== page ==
‘GoL Failed to Address Issue of Drugs Shortage’


-Health workers claim, but gov’t orders payment for July and August

The Government of Liberian (GoL) through the ministries of Health, Finance and Development Planning on Monday, September 23, 2019, failed to address two major concerns raised by the National Health Workers Association of Liberia (NAHWAL) about the shortage of drugs and electricity at health facilities, but promised to do all payment for July and August.

Minister of Finance, Samuel Tweah, at an emergency press conference held at the Ministry of Information, said the salary payments for both July and August 2019 have been processed and checks transferred to various commercial banks for direct deposit into each of the health workers’ accounts.

Minister Tweah’s short statement explained that the government has made the necessary adjustment and correction in the personnel listing of the Ministry of Health to reflect the proper position and pay grades for health workers under the ongoing salary harmonization process.

“The government wishes to advise,” he said “and encourage all health workers to return to work as it remains engaged with the leadership of health workers’ association.”

Minister Tweah: “The GoL wishes to assure the general public that it remains committed to doing all within its power to ensure the regularization of payment to civil servants expeditiously.”

Pregnant women, early women and baby mothers early Monday morning staged a protest at the DuPort Road Health Center to claim the government’s attention to address the plight of the health workers.

Some of the patients, who went to seek medical attention, but could not due to the refusal of health works refused to perform their duty for the government’s inability to settle their salaries area set up roadblocks on the back road connecting Duport Road to the commercial hub of Redlight, and others majors communities, disrupted the free flow of traffic for several hours.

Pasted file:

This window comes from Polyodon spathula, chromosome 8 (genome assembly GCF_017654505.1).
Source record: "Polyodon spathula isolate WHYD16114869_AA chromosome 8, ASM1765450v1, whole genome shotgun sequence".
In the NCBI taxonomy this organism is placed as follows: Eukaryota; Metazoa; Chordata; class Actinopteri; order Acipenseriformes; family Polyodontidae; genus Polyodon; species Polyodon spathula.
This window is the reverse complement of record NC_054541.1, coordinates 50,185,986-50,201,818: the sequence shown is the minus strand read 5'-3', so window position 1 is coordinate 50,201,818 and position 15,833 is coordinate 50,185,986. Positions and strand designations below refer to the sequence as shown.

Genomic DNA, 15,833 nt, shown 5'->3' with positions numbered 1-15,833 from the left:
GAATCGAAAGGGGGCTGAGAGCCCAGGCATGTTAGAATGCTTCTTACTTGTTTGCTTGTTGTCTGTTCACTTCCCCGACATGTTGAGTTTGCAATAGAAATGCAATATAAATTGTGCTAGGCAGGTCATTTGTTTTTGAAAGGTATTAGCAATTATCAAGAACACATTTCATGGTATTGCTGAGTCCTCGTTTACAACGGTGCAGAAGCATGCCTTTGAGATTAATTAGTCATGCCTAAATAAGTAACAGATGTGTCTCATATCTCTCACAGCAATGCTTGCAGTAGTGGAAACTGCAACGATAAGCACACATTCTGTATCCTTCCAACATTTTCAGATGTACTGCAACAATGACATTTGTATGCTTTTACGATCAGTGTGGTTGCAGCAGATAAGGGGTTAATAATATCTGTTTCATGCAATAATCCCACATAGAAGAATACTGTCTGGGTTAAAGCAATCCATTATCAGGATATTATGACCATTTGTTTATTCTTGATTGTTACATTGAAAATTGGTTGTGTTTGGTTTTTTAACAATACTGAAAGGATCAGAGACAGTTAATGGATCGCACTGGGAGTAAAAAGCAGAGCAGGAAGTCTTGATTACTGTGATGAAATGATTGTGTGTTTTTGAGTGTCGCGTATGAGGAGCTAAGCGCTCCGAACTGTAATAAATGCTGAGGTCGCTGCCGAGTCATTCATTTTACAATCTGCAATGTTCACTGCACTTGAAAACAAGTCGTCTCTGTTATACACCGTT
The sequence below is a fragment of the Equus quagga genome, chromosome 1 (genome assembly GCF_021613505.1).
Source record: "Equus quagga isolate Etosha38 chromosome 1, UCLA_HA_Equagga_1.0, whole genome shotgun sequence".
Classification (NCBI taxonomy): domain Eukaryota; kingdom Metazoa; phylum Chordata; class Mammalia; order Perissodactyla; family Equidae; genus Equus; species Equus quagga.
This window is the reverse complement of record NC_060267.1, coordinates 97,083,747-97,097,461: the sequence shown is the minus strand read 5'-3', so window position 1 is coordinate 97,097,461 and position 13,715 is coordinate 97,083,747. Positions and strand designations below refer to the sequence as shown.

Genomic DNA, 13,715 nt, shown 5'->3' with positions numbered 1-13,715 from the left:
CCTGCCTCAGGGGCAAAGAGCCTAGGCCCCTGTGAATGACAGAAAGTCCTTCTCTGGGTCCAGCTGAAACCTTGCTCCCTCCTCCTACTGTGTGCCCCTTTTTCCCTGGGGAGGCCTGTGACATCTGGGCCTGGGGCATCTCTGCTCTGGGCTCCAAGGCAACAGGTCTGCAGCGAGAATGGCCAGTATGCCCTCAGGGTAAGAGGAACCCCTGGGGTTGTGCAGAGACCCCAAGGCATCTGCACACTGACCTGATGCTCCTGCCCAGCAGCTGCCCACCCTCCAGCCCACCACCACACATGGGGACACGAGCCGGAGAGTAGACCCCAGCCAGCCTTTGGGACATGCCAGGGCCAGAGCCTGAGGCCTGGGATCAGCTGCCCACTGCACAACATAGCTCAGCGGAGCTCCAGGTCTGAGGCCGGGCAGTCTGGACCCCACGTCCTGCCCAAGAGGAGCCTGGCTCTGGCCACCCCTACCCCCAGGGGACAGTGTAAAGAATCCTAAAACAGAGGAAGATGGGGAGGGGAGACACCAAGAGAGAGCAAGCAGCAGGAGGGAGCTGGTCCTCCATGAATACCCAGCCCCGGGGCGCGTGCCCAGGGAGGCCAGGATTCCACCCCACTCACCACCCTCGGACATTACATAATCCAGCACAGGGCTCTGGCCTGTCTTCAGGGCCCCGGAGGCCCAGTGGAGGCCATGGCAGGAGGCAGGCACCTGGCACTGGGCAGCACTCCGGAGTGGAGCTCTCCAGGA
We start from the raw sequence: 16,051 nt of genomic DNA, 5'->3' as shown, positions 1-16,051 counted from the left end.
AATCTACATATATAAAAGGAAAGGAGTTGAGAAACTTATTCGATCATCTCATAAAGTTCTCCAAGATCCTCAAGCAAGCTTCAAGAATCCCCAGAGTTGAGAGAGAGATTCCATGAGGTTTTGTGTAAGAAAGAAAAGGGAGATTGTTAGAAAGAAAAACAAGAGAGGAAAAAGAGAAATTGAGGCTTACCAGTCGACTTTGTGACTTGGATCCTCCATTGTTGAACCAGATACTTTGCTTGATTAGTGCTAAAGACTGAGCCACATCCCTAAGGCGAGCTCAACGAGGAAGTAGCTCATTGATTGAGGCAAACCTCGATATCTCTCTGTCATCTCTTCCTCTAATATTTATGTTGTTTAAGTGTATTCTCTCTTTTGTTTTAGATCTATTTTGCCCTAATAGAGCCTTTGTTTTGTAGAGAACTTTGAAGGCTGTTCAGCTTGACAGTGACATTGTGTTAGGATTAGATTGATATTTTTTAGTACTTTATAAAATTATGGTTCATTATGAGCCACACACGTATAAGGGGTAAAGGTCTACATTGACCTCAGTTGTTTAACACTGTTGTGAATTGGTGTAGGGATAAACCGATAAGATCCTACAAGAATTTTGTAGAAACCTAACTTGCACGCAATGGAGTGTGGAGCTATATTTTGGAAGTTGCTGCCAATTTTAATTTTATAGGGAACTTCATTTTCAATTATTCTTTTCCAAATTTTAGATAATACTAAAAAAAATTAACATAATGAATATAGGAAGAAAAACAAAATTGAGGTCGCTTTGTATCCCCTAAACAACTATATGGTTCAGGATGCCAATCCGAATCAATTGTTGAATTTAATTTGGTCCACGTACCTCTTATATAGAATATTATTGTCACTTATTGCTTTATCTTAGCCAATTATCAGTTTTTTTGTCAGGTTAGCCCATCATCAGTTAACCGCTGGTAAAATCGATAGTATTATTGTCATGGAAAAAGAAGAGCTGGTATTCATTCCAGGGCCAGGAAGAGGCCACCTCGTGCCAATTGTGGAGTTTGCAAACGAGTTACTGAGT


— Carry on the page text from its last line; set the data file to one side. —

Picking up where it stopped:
Sarah Y. Yamah, 65, said “I came for treatment this (yesterday) morning, and was informed by the doctors that they are not working because the government has refused to pay them.

Yamah said the treatment she took home for last month finished over the weekend so she needed a new prescription from them but could not because of the ongoing strike by the health workers for the salaries.

She adds, “As a pressure patient that has to take my treatment without losing a day, and the prescription from a doctor. but I do not have money to go to private clinics so the only thing I can do is blocked the road.”

Brandy Jakite, 32, a nine months pregnant woman, said the nurses refused to treat them because the government failed to pay them for three months.

Jakite said blocking the road will claim government’s attention to understand the importance of health workers.

“If you don’t pay the nurses, how do you think we will get treatment? I am nine months pregnant and if things continue like this, I will be like some of my friends, who were in slow pain and was rushed to a private hospital for treatment,” she said.

Representative Rustonlyn Suacoco Dennis, Montserrado County District #4, who visited the center, and held a brief discussion with staff of the facility, was informed that the hospital is only open for emergency cases.

Some of the nurses informed the lawmaker that they make less than US$250; “and that money has not been coming regularly.”

Rep. Dennis said that House Speaker Bhofal Chambers, has been notified of the situation, and that the leadership of the Legislature will engage the Executive to address the situation.

When quizzed whether the solution includes paying the health workers their arrears and salary, she retorted: “I, myself have not taken pay for three months.”


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